A Christmas Folksong Poem by Paul Laurence Dunbar

A Christmas Folksong

Rating: 2.7

DE win' is blowin' wahmah,
An hit's blowin' f'om de bay;
Dey's a so't o' mist a-risin'
All erlong de meddah way;
Dey ain't a hint o' frostin'
On de groun' ner in de sky,
An' dey ain't no use in hopin'
Dat de snow'll 'mence to fly.
It's goin' to be a green Christmas,
An' sad de day fu' me.
I wish dis was de las' one
Dat evah I should see.
Dey's dancin' in de cabin,
Dey's spahkin' by de tree;
But dancin' times an' spahkin'
Are all done pas' fur me.
Dey's feastin' in de big house,
Wid all de windahs wide —
Is dat de way fu' people
To meet de Christmas-tide?
It's goin' to be a green Christmas,
No mattah what you say.
Dey's us dat will remembah
An' grieve de comin' day.
Dey's des a bref o' dampness
A-clingin' to my cheek;
De aih's been dahk an' heavy
An' threatenin' fu' a week,
But not wid signs o' wintah,
Dough wintah'd seem so deah —
De wintah's out o' season,
An' Christmas eve is heah.
It's goin' to be a green Christmas,
An' oh, how sad de day!
Go ax de hongry chu'chya'd,
An' see what hit will say.
Dey's Allen on de hillside,
An' Marfy in de plain;
Fu' Christmas was like springtime,
An' come wid sun an' rain.
Dey's Ca'line, John, an' Susie,
Wid only dis one lef':
An' now de curse is comin'
Wid murder in hits bref.
It's goin' to be a green Christmas —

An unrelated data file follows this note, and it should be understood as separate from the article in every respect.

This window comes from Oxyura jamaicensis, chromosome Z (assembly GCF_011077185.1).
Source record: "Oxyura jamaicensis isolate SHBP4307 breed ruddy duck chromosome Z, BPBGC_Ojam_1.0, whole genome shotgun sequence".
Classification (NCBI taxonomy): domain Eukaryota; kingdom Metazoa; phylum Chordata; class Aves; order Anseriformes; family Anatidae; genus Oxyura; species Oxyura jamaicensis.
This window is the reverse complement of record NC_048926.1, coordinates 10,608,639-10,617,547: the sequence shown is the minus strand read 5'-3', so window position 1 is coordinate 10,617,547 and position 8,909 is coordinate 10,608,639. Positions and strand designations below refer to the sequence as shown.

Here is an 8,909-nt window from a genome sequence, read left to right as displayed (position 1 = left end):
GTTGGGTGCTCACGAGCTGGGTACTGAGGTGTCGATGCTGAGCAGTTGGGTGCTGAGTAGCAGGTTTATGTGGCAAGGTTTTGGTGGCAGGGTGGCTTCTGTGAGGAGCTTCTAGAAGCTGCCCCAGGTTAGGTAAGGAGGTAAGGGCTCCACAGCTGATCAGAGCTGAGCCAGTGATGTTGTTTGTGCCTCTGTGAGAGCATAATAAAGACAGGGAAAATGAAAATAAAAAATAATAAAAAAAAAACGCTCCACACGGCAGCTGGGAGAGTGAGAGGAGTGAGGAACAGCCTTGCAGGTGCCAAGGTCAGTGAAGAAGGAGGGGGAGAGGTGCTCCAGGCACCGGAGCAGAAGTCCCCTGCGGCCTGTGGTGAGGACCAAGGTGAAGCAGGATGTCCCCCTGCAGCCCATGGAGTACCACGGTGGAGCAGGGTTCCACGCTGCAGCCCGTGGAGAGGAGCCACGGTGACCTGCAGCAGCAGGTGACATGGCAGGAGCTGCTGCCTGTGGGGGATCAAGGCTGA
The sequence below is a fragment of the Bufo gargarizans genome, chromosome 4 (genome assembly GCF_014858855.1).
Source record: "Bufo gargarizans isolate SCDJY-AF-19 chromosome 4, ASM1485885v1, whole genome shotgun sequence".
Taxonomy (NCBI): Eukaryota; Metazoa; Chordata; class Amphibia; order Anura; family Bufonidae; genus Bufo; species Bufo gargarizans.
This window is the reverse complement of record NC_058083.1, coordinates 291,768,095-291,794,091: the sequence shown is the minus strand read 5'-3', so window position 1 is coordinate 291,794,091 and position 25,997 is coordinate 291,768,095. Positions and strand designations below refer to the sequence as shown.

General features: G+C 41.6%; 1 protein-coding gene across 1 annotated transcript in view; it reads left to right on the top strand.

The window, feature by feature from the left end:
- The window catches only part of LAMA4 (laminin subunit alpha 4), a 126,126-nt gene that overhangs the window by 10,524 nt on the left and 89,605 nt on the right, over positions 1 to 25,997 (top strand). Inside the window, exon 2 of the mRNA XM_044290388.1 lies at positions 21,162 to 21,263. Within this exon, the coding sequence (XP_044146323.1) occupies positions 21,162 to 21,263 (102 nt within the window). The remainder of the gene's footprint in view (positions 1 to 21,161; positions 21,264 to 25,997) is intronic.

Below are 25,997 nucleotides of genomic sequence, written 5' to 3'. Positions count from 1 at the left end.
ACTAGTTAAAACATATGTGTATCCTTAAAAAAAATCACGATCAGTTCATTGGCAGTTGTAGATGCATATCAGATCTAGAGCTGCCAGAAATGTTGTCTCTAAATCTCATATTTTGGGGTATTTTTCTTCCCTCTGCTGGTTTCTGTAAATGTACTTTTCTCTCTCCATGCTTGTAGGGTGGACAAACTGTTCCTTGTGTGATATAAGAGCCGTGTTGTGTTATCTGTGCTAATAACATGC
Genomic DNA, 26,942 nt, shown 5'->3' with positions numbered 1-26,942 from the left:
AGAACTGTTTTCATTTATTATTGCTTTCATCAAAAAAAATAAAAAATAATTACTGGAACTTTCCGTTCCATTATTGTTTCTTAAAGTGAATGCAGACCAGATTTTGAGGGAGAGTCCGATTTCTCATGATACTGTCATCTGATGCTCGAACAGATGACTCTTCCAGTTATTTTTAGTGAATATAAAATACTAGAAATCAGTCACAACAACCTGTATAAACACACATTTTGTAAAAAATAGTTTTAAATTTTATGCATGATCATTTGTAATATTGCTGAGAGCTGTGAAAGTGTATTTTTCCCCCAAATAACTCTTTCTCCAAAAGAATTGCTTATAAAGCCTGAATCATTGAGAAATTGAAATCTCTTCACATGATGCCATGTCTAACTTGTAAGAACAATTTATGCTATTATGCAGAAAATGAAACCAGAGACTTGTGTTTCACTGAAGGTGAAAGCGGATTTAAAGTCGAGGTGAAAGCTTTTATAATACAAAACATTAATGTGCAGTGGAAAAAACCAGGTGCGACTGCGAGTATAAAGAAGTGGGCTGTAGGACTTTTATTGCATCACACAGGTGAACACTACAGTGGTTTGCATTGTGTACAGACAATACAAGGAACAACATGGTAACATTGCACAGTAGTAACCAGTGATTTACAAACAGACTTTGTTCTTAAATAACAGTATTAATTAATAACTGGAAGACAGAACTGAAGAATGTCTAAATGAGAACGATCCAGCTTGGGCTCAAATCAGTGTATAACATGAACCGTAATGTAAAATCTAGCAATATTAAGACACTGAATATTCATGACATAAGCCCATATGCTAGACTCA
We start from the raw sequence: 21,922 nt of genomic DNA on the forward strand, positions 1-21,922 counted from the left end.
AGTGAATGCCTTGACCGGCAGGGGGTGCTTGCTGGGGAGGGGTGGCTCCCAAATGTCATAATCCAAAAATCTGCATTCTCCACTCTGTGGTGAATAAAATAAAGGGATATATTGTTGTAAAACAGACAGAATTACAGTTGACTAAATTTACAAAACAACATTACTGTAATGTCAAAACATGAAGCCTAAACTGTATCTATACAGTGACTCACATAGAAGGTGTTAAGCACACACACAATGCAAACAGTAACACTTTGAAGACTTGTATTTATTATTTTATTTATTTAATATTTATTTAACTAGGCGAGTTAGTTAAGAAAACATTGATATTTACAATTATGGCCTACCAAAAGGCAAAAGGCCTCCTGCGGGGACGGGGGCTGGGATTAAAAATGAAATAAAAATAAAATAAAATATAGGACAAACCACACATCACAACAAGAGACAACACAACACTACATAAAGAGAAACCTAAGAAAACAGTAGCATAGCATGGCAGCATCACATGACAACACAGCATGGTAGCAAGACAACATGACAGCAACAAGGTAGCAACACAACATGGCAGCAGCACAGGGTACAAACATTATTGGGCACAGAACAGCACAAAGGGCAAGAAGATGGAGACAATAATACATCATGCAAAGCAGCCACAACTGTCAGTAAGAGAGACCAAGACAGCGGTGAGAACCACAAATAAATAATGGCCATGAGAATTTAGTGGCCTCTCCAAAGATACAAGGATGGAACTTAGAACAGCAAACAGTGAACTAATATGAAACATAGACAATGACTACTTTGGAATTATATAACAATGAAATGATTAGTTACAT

Des hyeah my words an' see:
Befo' de summah beckons
Dey's many'll weep wid me.

Thomas Vaughan Jones 16 April 2014

Perhaps Paul was brooding on his forthcoming death in this poem. It's a bit sad that one of the leaders of black emancipation should fall back into patois. What a brilliant poem this would have been if he had stayed within his education. Then again, perhaps his choice of rendering makes it more heart rending; s powerful.

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Dr Antony Theodore 29 November 2020

It's goin' to be a green Christmas — Des hyeah my words an' see: Befo' de summah beckons Dey's many'll weep wid me. very good poem. tony

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Deluke Muwanigwa 29 November 2020

Nice. Now am gonna stop fretn bout spelling. The tongue came on a ship with delirious scurvy infested one eyed colonists.

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Terry Craddock 19 December 2015

We own the language of cultural slang when we claim it, as Paul Laurence Dunbar claims the strength of cultural slang in his poem 'A Christmas Folksong', a powerful haunting mourning poem, which requires several readings and research into the background stimulus for the poems writing. Hauntingly wonderful.

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Ogechi Veronica 19 December 2015

Nice poem. I love the christmas poem.

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Susan Williams 01 January 2015

I need to read up on Paul Laurence Dunbar. Yet without knowing his history, this reaches out with its dialect and its sorrow to touch the reader's heart. I suspect that I will be thinking upon this one for some time to come.

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Paul Laurence Dunbar

Paul Laurence Dunbar

Ohio / United States
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